This book opens up a critical dialogue within and across the theoretical traditions of critical psychology and cultural-historical psychology. It explores and addresses fundamental issues and problems within both traditions, with a view to identifying new avenues for productive discussion and cooperation between these two important movements in contemporary psychology. Accordingly, the book gathers contributions from a range of internationally respected researchers from both fields who have demonstrated a willingness to look critically, and self-critically, at their theoretical allegiances and trajectories. This book provides readers with the opportunity to both appreciate and reflect on fundamental differences of perspective across the `cultural-historical'/'critical' psychology divide and, thereby, to consider and debate key issues facing the discipline of psychology more generally.
This book draws upon Vygotsky's idea of perezhivanie, emotions and imagination, and introduces the concepts of subjective sense and subjective configuration. These concepts are crucial for explaining and understanding children's development from a cultural-historical perspective. A book which theorises the relations between the social and the individual through a study of a child's perezhivanie, which analyses emotions more holistically, and advances the concepts of subjective sense and subjective configuration, is much needed. This book examines the complexity of human development through a comprehensive elaboration of these concepts, allowing for new insights to be put forward. It doesn't always follow the chronological order of Vygotsky's publications, as many of his works remained in the family archives until the 1980s, when his Selected Works were first published in Russian. There has long been a need for a contemporary book on the scholarly treatment of perezhevanie, emotions, and subjectivity, and as such this book revisits dominant representations of these concepts and then puts forward new ways of conceptualising and using them in empirical research. The chapters cover a broad range of case studies where the concepts of perezhivanie, emotions and imagination and subjective sense and subjective configuration are used to give new empirical and theoretical insights into the study of human development.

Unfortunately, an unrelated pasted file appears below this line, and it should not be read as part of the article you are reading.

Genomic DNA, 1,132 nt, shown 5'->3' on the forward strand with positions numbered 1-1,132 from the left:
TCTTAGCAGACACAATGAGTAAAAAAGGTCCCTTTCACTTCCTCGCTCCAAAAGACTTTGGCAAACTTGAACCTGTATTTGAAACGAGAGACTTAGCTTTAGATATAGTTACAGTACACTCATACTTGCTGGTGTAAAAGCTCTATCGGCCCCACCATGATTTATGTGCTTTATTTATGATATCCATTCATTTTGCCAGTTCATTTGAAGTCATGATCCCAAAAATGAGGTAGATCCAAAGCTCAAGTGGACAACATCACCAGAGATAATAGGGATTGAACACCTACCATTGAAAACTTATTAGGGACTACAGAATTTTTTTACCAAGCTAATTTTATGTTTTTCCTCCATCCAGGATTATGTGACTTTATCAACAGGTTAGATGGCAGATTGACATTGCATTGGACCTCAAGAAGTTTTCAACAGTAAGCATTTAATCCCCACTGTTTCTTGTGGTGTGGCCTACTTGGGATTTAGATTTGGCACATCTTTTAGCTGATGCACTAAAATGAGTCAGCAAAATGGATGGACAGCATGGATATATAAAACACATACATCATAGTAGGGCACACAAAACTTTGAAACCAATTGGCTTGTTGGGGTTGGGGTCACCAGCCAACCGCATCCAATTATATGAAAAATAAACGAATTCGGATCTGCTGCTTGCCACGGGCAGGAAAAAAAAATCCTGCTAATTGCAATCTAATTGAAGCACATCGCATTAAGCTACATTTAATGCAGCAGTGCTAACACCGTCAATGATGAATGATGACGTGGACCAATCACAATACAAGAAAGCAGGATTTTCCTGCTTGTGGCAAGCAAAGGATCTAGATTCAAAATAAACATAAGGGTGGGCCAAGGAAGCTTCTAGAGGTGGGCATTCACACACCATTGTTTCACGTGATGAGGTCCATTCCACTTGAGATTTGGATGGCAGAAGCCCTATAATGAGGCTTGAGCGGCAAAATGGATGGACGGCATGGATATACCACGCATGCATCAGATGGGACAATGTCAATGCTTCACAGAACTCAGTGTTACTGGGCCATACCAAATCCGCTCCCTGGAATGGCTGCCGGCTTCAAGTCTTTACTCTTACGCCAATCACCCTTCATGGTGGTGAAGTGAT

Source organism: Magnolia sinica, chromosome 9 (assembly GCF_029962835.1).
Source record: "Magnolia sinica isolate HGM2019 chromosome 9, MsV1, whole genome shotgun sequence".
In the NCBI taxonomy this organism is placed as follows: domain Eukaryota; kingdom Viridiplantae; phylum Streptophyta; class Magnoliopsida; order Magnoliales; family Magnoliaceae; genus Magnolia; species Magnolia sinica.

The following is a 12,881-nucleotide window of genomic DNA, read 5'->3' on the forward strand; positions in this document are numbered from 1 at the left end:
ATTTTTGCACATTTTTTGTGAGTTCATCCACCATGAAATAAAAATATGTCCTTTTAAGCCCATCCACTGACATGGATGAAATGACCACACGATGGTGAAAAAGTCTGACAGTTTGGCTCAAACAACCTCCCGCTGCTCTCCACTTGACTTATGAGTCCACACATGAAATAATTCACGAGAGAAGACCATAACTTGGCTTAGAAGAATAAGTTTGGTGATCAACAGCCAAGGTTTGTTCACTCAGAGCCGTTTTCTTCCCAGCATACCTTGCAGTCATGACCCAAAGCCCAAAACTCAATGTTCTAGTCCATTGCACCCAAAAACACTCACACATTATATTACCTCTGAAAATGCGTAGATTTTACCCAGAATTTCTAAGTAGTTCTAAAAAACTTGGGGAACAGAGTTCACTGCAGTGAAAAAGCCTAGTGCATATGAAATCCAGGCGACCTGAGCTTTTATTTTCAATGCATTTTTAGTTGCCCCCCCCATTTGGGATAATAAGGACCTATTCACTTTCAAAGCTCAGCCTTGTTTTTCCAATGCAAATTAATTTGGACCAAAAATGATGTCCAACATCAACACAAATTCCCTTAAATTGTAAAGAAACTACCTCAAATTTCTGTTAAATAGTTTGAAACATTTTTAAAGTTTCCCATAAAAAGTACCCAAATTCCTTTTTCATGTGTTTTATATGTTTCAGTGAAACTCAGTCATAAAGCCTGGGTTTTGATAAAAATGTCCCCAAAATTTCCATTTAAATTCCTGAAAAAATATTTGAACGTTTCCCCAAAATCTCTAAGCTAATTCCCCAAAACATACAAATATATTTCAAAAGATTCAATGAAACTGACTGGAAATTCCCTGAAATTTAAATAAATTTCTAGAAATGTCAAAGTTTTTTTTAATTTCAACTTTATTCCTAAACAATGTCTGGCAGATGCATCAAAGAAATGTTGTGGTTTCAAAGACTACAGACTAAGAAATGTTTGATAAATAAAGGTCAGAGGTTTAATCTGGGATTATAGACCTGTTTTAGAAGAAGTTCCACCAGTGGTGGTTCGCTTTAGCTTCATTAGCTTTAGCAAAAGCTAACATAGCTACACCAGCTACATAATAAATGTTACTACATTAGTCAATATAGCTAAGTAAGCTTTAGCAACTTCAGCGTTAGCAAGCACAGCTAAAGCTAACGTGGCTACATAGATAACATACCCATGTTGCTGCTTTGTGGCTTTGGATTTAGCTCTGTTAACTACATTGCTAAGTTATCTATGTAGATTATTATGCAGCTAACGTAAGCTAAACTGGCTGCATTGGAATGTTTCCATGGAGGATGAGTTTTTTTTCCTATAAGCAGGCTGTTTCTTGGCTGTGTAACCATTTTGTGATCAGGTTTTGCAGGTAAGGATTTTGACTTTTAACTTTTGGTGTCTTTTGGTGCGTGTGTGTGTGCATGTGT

This book offers a theoretical and epistemological-methodological framework as an alternative approach to the instrumental-descriptive methodology that has prevailed in psychology to date. It discusses the differences between the proposed approach and other theoretical and methodological positions, such as discourse analysis, phenomenology and hermeneutics. Further, it puts forward a proposal that allows the demands of studying subjectivity to be addressed from a cultural-historical standpoint.
The book mainly highlights case studies that have been conducted in various countries, and which employ or depart from the theoretical, epistemological and methodological proposals that guide this book. The research discussed here introduces readers to new discussions on theoretical and methodological issues in subjectivity that have increasingly attracted interest.